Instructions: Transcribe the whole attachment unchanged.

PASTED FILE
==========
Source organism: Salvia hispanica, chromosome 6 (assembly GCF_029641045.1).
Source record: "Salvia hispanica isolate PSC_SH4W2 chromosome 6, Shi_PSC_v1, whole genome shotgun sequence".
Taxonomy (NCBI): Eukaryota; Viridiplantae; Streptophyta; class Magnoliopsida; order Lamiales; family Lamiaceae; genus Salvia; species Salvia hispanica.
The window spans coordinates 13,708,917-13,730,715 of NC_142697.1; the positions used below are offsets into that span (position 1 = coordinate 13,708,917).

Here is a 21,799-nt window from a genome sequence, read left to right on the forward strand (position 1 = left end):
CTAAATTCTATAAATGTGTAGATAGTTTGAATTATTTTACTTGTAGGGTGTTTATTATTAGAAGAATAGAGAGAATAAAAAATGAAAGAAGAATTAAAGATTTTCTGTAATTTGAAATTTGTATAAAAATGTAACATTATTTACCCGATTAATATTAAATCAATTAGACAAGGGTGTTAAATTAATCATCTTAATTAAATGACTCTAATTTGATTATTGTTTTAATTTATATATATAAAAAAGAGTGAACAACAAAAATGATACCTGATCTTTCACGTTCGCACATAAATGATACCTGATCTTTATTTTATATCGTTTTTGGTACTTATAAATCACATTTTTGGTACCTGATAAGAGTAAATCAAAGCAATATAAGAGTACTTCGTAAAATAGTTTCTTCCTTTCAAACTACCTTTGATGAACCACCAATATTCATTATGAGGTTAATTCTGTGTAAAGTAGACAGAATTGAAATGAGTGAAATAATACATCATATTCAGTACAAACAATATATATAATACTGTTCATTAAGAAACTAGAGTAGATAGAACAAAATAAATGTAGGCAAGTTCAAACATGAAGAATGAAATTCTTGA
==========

Source organism: Salvia hispanica, chromosome 6 (assembly GCF_029641045.1).
Source record: "Salvia hispanica isolate PSC_SH4W2 chromosome 6, Shi_PSC_v1, whole genome shotgun sequence".
Taxonomy (NCBI): Eukaryota; Viridiplantae; Streptophyta; class Magnoliopsida; order Lamiales; family Lamiaceae; genus Salvia; species Salvia hispanica.
The window spans coordinates 13,708,917-13,730,715 of NC_142697.1; the positions used below are offsets into that span (position 1 = coordinate 13,708,917).

Here is a 21,799-nt window from a genome sequence, read left to right on the forward strand (position 1 = left end):
CTAAATTCTATAAATGTGTAGATAGTTTGAATTATTTTACTTGTAGGGTGTTTATTATTAGAAGAATAGAGAGAATAAAAAATGAAAGAAGAATTAAAGATTTTCTGTAATTTGAAATTTGTATAAAAATGTAACATTATTTACCCGATTAATATTAAATCAATTAGACAAGGGTGTTAAATTAATCATCTTAATTAAATGACTCTAATTTGATTATTGTTTTAATTTATATATATAAAAAAGAGTGAACAACAAAAATGATACCTGATCTTTCACGTTCGCACATAAATGATACCTGATCTTTATTTTATATCGTTTTTGGTACTTATAAATCACATTTTTGGTACCTGATAAGAGTAAATCAAAGCAATATAAGAGTACTTCGTAAAATAGTTTCTTCCTTTCAAACTACCTTTGATGAACCACCAATATTCATTATGAGGTTAATTCTGTGTAAAGTAGACAGAATTGAAATGAGTGAAATAATACATCATATTCAGTACAAACAATATATATAATACTGTTCATTAAGAAACTAGAGTAGATAGAACAAAATAAATGTAGGCAAGTTCAAACATGAAGAATGAAATTCTTGA